I have never been an advocate of long hours of practice; indeed I think very few people can do really good, hard concentrated study on the piano for more than two hours at a sitting. There is no doubt that far more benefit is derived from several short periods of practice during the day than from long continuous work. Altogether I advise that the average practice of an advanced student and, indeed, of any pianist be not more than five hours a day, and not less than three, under ordinary circumstances. Those who have no technical talent at all and have great difficulty in acquiring adequate mastery of means, or those whose musical memory is weak, can practice more, and often do, but on the whole very extended hours of study only tend to staleness. In any case the student should devise a systematic way of dividing up his hours of practice if he wants to get the best profit out of his work. For until he has experience in concert playing and the frequent opportunity of performing in public (which thing, of course, impedes practicing and also obviates to some extent the necessity of it), he must always give a certain definite time every day to purely technical study.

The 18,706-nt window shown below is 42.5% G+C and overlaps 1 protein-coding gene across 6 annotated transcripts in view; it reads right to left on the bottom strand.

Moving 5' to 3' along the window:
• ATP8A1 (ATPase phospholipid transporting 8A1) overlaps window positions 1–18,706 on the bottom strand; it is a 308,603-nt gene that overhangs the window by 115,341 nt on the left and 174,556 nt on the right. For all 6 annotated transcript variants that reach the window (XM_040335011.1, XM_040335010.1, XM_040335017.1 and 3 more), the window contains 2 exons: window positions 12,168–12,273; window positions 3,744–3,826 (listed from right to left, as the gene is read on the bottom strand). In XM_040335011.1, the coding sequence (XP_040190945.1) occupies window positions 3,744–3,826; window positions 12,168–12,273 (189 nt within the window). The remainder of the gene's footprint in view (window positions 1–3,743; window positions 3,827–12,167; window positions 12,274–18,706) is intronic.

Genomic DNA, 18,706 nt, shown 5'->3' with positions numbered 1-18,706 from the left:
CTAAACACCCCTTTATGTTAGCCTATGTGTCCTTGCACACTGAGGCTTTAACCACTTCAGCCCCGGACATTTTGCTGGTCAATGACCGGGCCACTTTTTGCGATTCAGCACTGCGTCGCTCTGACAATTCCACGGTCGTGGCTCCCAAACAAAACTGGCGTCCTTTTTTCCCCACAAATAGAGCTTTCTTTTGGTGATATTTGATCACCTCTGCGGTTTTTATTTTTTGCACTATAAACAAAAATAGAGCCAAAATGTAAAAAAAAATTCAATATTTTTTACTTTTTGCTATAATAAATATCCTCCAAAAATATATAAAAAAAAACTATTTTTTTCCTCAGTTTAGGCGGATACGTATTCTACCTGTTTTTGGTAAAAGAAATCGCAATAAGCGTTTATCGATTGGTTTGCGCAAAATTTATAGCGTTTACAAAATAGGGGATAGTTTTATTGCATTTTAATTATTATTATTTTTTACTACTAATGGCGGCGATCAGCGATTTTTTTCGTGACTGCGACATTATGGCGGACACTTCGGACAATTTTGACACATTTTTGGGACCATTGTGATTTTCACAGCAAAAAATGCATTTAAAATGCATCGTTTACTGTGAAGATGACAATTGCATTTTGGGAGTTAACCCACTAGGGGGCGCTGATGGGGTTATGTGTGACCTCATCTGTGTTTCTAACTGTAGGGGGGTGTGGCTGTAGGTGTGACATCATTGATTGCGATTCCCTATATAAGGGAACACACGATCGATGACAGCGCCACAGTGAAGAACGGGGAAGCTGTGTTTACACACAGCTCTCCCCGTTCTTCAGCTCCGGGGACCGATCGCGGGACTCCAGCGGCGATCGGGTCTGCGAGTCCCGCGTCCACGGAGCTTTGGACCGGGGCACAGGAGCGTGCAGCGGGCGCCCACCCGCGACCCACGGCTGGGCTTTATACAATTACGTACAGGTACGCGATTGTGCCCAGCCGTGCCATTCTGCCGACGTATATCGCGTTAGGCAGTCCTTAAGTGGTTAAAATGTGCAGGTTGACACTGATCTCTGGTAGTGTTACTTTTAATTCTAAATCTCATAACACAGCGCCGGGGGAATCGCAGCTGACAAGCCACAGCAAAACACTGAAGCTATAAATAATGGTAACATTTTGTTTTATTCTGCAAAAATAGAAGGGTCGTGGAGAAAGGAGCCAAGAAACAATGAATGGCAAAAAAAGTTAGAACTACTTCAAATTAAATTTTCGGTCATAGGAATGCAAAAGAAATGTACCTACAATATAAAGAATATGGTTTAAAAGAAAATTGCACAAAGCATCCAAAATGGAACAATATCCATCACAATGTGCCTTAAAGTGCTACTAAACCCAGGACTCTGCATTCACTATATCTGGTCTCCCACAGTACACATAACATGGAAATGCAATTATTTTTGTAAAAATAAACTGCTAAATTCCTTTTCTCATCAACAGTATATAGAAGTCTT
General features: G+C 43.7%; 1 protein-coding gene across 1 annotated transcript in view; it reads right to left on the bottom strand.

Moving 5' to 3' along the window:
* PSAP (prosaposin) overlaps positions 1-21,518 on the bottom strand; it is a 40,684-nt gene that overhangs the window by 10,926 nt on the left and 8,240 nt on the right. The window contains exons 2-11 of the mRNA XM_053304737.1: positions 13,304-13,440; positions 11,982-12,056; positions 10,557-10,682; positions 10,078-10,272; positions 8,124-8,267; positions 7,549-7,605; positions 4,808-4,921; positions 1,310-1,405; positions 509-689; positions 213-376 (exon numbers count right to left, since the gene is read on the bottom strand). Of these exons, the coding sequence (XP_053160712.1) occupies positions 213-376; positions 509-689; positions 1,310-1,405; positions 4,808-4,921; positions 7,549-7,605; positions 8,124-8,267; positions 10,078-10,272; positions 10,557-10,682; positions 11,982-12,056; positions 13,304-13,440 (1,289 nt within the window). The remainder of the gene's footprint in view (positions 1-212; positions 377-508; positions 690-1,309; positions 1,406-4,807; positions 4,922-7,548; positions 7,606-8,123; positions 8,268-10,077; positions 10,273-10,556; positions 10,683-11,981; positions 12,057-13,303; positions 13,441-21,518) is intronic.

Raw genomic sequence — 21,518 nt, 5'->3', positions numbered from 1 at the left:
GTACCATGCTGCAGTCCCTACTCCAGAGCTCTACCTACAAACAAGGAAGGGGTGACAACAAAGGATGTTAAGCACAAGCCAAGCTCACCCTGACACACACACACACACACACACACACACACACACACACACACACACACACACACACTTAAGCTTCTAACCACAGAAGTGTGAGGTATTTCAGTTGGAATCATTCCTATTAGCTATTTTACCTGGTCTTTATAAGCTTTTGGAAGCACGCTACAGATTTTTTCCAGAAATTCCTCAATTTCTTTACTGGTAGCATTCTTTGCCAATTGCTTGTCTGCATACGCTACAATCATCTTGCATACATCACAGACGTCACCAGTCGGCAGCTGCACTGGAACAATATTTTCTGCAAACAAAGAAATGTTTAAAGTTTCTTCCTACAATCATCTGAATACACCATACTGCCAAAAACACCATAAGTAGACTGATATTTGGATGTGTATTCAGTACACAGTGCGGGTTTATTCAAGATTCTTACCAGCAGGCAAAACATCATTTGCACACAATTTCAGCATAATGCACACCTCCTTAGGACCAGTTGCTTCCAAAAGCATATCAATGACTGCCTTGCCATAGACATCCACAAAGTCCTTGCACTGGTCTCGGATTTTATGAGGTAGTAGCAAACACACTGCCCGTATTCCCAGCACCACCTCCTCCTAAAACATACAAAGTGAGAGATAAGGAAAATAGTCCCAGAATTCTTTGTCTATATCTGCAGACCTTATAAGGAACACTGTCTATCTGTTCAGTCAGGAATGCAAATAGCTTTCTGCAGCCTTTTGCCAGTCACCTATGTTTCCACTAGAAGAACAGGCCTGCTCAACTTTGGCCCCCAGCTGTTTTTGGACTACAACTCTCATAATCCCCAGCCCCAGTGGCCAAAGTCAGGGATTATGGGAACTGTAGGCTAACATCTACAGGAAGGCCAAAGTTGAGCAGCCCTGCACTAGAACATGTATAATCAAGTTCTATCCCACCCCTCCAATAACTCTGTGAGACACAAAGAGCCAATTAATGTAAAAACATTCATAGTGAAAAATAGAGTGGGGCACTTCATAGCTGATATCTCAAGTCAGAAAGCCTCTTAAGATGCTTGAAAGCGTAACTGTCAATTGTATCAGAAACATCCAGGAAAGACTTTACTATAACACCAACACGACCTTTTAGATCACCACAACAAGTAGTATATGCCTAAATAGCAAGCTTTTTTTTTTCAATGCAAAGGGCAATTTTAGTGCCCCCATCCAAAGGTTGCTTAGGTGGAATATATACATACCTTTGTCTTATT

A Regular Daily Course

To this end the pianist ought to draw up for himself a regular course to he pursued, such as the following: Scales to be played in four different keys each day, with their accompanying arpeggios in every development, also the chromatic and contrary motion scales. Thus if four scales are done each day, the whole range of scales will be got through every three days. After these scales ten or twelve five-finger exercises, comprising all the positions of the hand, can be worked at. Hanon’s Exercises are the ones which I particularly recommend; they are quite excellent for helping to acquire a good articulation of the fingers. The reason why all this technical daily study is so essential is, because to obtain a supple, easy mastery of the piano, it is necessary to possess a real athletic agility of fingers, hands and arms. And just as an athlete in training does a fixed amount of regular exercises every day, to keep the muscles of his whole body in elasticity and fitness, so must the pianist go through a similar process to train his arms, hands and fingers.